Why is The Morrigan's raven crying? Only Britons with hearts for true liberty know!
In 43 CE Roman conquest of Britannia seems all but certain - until a chance meeting between King Prasutagus of the Iceni and a runaway slave of royal decent from the Aedui tribe in Gaul changes the fate of the British islands forever.
Rise up for liberty with the true story of Boudicca: Britain's Queen of the Iceni and discover one of the most inspiring stories in history!
Based on the accounts of Roman historian Tacitus and supplemented with archaeology presented by the BBC.
For children, teens, and adults.
©2014 Laurel A. Rockefeller (P)2014 Laurel A. Rockefeller
It makes me happy to wake up everyday and look forward to listening. Many times I listen while doing artwork. I find it very relaxing.
I feel that "Boudicca: Britain's Queen of the Iceni" was an important book and a wonderful listen. She was a real living woman in history. She had ran away from the Aedui tribe where she had royal heritage and by chance met King Prasutagus. They married and had two daughters. Prasutagus wants to ally with the Romans for their weapons and power. Queen Boudicca doesn't want this.
The ending is quite dramatic but important. She and her daughters drink mead and this becomes their demise however, within the epilogue is an exactly perfect explanation.
This story is an absolute gem. For being a short listen, it's very well-written and wonderfully narrated. Laurel A. Rockefeller knows her history and is an excellent writer. I loved this book and look forward to more from The "Legendary Women of World History."
I thought Richard Mann was the perfect narrator for this piece. He has exact voice inflections and he fits in with the period. I can't imagine anyone else narrating this. He's a natural.
Audiobook received in exchange for an honest review.
I love audiobooks!!!
The story was incredible: rich in history, and well-told. The narrator's voice was expressive and wonderfully Brittish.
I've got no comparison to this. It's simply outstanding, and in a class of it's own.
Gaius, the governor. Superbly creepy and believably gutteral.
The very end of the book made the hairs on the back of my neck stand on end. Hence the headline for this review...chilling!
I listened to this with my 11 yr old son, who is coincidentally just starting a section on Saxons in History. He had the same reactions as I did. I had to pause it a few times so he could rant about injustice, or utter war cries!
I would rate it just as high as the longer books that I have listened to.
I love strong female characters like Boudicca. I think that our children should be exposed to more influential females from history. I like that she had her own personality that made sense with the story that was being told.
I like his voice, which is very soothing, almost hypnotic. He pronounces the names well and the listening flows smoothly.
One woman stands up to defend her people and their way of life.
I was amazed at the ability of the author to get you invested in the characters and interested in the storyline in such a short amount of time. I will be giveing this book to my nieces to listen to. They love a strong heroine.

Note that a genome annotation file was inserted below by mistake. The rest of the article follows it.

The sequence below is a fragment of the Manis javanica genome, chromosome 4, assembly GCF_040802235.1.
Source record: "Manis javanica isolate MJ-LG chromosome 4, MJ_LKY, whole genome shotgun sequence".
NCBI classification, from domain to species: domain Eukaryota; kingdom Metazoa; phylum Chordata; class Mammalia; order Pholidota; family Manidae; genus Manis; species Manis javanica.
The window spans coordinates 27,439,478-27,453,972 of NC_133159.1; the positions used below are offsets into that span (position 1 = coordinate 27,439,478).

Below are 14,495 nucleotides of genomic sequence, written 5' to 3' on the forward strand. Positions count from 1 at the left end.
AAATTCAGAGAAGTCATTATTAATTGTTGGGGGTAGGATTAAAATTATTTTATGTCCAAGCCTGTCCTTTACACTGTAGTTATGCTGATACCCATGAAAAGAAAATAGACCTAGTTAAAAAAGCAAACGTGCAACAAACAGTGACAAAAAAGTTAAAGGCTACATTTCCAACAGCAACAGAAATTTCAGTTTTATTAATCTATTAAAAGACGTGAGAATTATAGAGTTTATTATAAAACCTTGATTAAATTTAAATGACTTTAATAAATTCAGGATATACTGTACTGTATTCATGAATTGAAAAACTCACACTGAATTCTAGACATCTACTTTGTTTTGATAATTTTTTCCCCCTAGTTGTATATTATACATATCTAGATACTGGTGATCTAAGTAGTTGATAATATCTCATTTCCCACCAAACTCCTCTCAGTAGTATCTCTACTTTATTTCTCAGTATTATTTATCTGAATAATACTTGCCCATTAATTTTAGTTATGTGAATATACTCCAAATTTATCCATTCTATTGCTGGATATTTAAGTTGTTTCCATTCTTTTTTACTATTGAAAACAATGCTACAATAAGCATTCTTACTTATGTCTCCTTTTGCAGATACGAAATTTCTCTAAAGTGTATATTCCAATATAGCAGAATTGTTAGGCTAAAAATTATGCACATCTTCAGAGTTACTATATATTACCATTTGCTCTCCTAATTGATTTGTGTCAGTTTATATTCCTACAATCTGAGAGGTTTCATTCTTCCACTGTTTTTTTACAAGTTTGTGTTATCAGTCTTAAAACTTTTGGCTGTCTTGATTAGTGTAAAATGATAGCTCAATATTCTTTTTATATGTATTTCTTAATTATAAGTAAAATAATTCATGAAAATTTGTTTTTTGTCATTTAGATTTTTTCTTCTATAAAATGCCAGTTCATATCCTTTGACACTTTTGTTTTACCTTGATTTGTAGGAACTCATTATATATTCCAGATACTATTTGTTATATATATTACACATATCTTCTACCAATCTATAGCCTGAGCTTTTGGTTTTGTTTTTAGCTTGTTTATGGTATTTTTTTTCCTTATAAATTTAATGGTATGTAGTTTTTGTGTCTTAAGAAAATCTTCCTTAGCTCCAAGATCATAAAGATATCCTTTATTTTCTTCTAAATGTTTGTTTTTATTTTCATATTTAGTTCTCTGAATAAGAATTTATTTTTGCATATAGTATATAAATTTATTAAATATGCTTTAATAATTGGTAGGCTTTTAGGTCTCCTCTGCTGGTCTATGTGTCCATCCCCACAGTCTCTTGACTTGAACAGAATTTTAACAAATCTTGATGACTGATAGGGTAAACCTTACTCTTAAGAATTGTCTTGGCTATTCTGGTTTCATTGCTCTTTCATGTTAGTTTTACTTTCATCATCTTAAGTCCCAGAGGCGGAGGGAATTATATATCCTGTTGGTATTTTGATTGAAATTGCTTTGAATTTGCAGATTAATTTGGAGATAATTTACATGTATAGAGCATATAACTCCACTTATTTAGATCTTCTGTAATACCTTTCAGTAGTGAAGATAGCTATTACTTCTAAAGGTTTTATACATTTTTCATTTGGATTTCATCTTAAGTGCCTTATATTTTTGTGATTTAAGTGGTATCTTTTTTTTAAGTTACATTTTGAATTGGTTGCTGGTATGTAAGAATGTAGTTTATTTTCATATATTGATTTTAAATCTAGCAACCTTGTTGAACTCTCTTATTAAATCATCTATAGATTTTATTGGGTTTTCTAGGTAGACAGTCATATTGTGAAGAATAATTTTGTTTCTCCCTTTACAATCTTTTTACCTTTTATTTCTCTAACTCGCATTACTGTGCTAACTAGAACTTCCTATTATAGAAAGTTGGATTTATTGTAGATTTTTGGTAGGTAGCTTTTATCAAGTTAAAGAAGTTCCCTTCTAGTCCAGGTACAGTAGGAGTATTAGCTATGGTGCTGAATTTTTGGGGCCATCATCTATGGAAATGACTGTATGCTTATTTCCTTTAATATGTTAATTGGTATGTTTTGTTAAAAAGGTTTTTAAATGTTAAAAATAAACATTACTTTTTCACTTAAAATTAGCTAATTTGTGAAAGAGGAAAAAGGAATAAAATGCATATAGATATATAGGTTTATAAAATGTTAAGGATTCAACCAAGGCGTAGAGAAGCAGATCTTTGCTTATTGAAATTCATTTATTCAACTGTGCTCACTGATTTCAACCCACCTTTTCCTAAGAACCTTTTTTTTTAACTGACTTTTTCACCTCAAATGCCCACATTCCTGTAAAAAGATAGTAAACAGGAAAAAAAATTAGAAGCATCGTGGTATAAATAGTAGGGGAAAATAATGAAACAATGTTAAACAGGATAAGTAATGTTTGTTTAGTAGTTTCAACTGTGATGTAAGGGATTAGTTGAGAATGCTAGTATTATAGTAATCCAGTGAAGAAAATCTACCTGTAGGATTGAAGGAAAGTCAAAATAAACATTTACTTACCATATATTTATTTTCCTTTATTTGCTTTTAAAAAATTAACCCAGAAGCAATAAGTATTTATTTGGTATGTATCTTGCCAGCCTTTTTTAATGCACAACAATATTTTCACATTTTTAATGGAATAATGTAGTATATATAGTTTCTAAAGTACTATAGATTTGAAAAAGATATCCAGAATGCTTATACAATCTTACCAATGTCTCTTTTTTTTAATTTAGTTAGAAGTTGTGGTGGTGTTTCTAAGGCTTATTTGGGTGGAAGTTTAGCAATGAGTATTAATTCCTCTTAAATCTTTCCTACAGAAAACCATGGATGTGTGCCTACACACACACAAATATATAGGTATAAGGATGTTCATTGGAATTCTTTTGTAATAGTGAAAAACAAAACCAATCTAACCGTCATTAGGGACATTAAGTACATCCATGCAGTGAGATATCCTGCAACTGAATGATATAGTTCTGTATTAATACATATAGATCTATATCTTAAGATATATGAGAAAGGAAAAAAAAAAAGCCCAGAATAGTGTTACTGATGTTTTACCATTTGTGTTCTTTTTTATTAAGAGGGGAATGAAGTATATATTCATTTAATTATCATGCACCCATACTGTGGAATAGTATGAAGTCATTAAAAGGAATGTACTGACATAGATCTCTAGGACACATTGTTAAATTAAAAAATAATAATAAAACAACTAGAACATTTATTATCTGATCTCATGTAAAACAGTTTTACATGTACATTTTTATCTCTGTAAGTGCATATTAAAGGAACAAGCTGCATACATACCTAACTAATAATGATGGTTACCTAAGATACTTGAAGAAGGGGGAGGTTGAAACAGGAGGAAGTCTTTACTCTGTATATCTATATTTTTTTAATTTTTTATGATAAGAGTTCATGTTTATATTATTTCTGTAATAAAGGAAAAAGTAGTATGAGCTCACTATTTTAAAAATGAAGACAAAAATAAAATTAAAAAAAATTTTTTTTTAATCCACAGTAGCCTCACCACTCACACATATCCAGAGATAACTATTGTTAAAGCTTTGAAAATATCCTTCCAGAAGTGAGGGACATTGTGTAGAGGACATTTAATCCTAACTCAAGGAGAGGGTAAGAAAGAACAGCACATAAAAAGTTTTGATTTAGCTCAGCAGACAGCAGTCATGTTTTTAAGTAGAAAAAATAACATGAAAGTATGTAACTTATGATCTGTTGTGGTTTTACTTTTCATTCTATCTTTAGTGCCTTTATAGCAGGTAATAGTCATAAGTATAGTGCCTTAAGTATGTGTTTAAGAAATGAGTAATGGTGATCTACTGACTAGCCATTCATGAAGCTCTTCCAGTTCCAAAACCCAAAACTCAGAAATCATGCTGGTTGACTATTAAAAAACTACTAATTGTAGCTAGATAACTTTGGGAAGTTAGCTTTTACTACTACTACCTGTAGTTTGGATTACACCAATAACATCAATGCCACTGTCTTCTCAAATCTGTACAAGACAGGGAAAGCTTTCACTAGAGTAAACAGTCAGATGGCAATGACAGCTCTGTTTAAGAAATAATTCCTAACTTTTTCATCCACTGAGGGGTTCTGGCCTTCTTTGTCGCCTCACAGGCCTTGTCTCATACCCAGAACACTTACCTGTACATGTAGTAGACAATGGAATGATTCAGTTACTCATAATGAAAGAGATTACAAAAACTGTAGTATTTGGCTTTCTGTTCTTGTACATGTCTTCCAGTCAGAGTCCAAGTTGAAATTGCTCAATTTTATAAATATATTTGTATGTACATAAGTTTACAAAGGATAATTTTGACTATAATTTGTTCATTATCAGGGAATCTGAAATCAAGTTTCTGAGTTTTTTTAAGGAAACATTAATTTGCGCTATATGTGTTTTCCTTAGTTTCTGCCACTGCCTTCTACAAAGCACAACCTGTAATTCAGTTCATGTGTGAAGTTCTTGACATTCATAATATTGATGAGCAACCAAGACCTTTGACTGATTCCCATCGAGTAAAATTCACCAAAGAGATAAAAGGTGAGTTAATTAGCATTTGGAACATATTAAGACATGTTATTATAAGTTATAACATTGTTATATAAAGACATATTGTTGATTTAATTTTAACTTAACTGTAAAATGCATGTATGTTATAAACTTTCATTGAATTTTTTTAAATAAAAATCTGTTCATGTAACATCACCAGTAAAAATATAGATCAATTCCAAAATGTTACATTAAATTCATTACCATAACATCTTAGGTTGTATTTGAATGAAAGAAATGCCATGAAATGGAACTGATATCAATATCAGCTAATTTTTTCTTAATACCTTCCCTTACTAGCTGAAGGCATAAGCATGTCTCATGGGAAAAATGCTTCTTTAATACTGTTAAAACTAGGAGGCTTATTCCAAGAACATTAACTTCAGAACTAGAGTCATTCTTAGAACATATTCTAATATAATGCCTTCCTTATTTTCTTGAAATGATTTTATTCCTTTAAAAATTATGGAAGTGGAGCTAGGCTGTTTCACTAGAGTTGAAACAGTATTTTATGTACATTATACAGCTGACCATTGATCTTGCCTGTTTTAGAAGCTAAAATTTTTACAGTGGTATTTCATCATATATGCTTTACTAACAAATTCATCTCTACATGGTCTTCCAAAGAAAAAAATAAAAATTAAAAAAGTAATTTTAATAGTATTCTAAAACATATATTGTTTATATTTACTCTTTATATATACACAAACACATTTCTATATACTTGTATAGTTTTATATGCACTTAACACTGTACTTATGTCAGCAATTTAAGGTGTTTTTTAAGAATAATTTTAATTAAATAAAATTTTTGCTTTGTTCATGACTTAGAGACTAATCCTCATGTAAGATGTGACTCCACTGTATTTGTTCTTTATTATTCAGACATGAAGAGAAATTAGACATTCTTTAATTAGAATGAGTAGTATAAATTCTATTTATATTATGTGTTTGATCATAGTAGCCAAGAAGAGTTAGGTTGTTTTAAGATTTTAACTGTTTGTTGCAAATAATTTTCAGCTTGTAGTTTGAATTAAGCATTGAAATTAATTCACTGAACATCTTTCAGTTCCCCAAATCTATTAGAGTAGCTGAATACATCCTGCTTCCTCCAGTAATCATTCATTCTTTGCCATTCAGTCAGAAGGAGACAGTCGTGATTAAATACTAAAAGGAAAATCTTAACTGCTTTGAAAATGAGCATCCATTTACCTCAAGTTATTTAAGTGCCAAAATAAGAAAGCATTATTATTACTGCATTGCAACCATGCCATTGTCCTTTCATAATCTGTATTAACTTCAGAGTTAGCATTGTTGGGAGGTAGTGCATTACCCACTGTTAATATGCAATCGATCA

I have not read the print version of this story, so I cannot compare the audio edition to the print. Although I enjoyed the audiobook, I kept wishing I had the print version, as well, so I could better follow the story--especially when it wandered into politics and territories.
I particularly enjoyed the exchanges between Boudicca and Prasutagus at their first meeting, when he asks to court her. I'm a bit of a romantic and not as interested in politics, and I thought that inclusions was a good way to connect with listeners/readers such as myself.
Richard Mann's voice is soothing and expressive. He was a great selection for narrator. I could listen to him read the phone book.
The whole story was very moving and tragic, but Prasutagus' death and then the ending with Boudicca and her children were powerful.
Prior to listening to this book, I wasn't familiar with the history of Boudicca. The author did a great job presenting the story, in all of its tragedy, accurately while being mindful of younger audiences. Some references to women being slaves in the bedchambers, a mention of "rape", and "whoring", so it may be best suited to older middle grade children.
A lot of reference was made to gods and goddesses and religions I'm not familiar with, as well as political stances and territories. I found myself struggling to keep some of those details straight, at times, and had to rewind the recording to listen again. Some of those details may not have been overload or unnecessary, but I realize this may be personal preference as this is not usually the genre I read.
Overall, strong story and I'm thankful to have been given a free copy in exchange for my honest review.
I was not sure what to expect from this book. When I saw its somewhat short length, I was initially concerned it would be too brief to become invested in the story and characters. I am happy to be wrong! Boudicca was well written and performed. The descriptions are detailed and facilitate vivid images in your mind as you follow the tale. It is not particularly graphic, in terms of violence or sexuality, but not purely triple filtered kid's stuff either. I found it to be enjoyable. The story is framed in a way that lets you float back in time with the storyteller easily. If you are looking for a super detailed period piece that captures every significant moment of the subject's life, this is not for you. If you are looking for a book that captures the highlights of the subject's life and shares them in an accessible and engaging way, this is well worth your time.
The story of Boudicca is told to a child keeping alive the tradition of the Iceni. She really lived and faced the Roman Legionaires. She was brave and lived when women were nothing more than a man’s property. Her courage is not forgotten and her people honor her still.
I loved the telling of Boudicca’s story; she was so alive and brave. What a great way to learn about the people in history. The audio book is short enough to be listened to in one sitting and is narrated by Richard Mann who does a remarkable job in the telling.
Boudicca, A story in history of how a slave marries a king and attempts to take her people to freedom, via a battle of death. This is a short novella. This story is well written. What I liked about this history lesson is it is told like an actual story, with different voices.
The author, Laurel A Rockefeller did a good job on this short story. I found it to be quite entertaining. Hell hath no fury like a woman scorned. The narrator, Richard Mann did a good job on the narrations too! He delivered this story to us flawlessly and pronounced names I could never pronounce!